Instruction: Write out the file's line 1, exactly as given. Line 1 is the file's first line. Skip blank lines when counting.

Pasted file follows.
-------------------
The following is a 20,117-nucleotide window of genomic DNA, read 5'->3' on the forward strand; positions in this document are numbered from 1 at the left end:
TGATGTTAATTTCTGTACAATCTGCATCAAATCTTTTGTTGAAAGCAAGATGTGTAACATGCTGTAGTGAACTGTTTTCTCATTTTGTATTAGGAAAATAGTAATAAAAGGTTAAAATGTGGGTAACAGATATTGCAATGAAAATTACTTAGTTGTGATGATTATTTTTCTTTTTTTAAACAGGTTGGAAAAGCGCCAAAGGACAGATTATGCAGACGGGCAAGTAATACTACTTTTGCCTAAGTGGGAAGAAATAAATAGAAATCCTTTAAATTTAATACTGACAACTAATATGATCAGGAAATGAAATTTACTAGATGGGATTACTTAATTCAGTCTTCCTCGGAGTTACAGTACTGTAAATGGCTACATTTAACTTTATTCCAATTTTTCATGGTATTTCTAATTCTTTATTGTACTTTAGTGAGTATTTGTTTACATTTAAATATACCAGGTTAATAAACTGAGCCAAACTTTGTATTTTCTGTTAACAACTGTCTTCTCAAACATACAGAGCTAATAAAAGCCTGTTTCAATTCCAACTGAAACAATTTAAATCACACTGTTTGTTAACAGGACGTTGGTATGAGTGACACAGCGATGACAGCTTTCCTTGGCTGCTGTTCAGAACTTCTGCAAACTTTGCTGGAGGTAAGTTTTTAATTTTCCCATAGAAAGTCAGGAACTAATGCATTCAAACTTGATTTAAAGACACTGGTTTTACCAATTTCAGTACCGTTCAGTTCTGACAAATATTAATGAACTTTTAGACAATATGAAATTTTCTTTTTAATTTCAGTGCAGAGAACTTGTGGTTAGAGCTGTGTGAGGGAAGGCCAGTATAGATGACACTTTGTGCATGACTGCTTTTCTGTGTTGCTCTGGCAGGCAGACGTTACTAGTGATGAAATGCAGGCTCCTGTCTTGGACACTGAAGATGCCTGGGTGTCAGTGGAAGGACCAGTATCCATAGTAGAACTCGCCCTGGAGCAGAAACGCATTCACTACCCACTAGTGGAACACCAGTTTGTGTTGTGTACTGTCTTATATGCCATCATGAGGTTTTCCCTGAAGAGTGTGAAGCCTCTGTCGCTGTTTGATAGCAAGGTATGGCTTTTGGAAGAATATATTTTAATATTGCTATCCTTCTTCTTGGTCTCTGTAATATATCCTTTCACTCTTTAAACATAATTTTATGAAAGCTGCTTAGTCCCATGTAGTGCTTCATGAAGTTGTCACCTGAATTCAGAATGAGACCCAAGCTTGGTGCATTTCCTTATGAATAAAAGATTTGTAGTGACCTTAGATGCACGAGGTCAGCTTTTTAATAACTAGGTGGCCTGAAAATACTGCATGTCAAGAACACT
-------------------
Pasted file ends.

The following is a 20,117-nucleotide window of genomic DNA, read 5'->3' on the forward strand; positions in this document are numbered from 1 at the left end: